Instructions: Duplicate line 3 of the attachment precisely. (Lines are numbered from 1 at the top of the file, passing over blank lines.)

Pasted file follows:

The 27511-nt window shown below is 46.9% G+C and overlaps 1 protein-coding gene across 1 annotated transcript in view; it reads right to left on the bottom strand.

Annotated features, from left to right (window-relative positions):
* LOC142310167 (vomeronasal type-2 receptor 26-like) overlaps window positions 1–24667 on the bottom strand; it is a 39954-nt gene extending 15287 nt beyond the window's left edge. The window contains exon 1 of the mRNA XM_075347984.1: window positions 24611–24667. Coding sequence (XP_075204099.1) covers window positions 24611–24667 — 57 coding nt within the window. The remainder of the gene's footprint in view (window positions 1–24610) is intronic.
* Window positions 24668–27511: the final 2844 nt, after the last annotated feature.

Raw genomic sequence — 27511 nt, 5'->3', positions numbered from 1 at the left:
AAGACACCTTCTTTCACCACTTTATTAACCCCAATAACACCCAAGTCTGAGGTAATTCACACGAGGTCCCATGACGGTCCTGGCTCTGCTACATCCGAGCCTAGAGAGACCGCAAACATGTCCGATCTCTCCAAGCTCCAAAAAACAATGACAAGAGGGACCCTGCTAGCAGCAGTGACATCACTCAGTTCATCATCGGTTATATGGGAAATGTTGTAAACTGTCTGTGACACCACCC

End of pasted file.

* LOC142310167 (vomeronasal type-2 receptor 26-like) overlaps window positions 1–24667 on the bottom strand; it is a 39954-nt gene extending 15287 nt beyond the window's left edge. The window contains exon 1 of the mRNA XM_075347984.1: window positions 24611–24667. Coding sequence (XP_075204099.1) covers window positions 24611–24667 — 57 coding nt within the window. The remainder of the gene's footprint in view (window positions 1–24610) is intronic.